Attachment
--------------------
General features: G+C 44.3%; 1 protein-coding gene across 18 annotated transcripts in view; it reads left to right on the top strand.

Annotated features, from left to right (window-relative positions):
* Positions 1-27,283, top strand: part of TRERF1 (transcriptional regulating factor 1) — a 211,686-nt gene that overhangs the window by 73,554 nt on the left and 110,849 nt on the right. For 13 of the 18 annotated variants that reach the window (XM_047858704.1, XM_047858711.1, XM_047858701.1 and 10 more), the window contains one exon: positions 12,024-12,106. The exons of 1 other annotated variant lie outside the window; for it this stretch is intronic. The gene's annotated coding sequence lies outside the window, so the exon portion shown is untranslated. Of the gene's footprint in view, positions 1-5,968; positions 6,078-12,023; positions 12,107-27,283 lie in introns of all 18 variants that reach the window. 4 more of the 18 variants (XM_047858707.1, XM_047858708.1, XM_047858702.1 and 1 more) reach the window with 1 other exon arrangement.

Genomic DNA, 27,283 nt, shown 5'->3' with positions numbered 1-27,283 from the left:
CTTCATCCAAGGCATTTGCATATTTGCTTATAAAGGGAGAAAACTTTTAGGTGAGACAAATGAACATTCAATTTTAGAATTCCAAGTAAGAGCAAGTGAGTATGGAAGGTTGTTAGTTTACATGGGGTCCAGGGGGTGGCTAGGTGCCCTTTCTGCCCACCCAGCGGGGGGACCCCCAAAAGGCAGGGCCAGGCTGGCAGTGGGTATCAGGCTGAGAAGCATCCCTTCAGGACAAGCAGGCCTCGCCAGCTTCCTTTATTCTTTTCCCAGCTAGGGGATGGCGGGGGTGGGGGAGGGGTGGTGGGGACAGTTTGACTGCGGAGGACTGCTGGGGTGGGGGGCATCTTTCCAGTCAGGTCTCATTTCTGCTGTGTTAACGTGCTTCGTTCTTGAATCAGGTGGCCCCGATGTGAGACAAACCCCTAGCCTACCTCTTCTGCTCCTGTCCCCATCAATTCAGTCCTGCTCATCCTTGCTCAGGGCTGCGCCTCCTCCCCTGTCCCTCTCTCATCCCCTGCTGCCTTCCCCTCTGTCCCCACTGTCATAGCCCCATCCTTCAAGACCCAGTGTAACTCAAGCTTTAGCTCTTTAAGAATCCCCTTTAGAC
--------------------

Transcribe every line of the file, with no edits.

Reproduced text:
General features: G+C 44.3%; 1 protein-coding gene across 18 annotated transcripts in view; it reads left to right on the top strand.

Annotated features, from left to right (window-relative positions):
* Positions 1-27,283, top strand: part of TRERF1 (transcriptional regulating factor 1) — a 211,686-nt gene that overhangs the window by 73,554 nt on the left and 110,849 nt on the right. For 13 of the 18 annotated variants that reach the window (XM_047858704.1, XM_047858711.1, XM_047858701.1 and 10 more), the window contains one exon: positions 12,024-12,106. The exons of 1 other annotated variant lie outside the window; for it this stretch is intronic. The gene's annotated coding sequence lies outside the window, so the exon portion shown is untranslated. Of the gene's footprint in view, positions 1-5,968; positions 6,078-12,023; positions 12,107-27,283 lie in introns of all 18 variants that reach the window. 4 more of the 18 variants (XM_047858707.1, XM_047858708.1, XM_047858702.1 and 1 more) reach the window with 1 other exon arrangement.

Genomic DNA, 27,283 nt, shown 5'->3' with positions numbered 1-27,283 from the left:
CTTCATCCAAGGCATTTGCATATTTGCTTATAAAGGGAGAAAACTTTTAGGTGAGACAAATGAACATTCAATTTTAGAATTCCAAGTAAGAGCAAGTGAGTATGGAAGGTTGTTAGTTTACATGGGGTCCAGGGGGTGGCTAGGTGCCCTTTCTGCCCACCCAGCGGGGGGACCCCCAAAAGGCAGGGCCAGGCTGGCAGTGGGTATCAGGCTGAGAAGCATCCCTTCAGGACAAGCAGGCCTCGCCAGCTTCCTTTATTCTTTTCCCAGCTAGGGGATGGCGGGGGTGGGGGAGGGGTGGTGGGGACAGTTTGACTGCGGAGGACTGCTGGGGTGGGGGGCATCTTTCCAGTCAGGTCTCATTTCTGCTGTGTTAACGTGCTTCGTTCTTGAATCAGGTGGCCCCGATGTGAGACAAACCCCTAGCCTACCTCTTCTGCTCCTGTCCCCATCAATTCAGTCCTGCTCATCCTTGCTCAGGGCTGCGCCTCCTCCCCTGTCCCTCTCTCATCCCCTGCTGCCTTCCCCTCTGTCCCCACTGTCATAGCCCCATCCTTCAAGACCCAGTGTAACTCAAGCTTTAGCTCTTTAAGAATCCCCTTTAGAC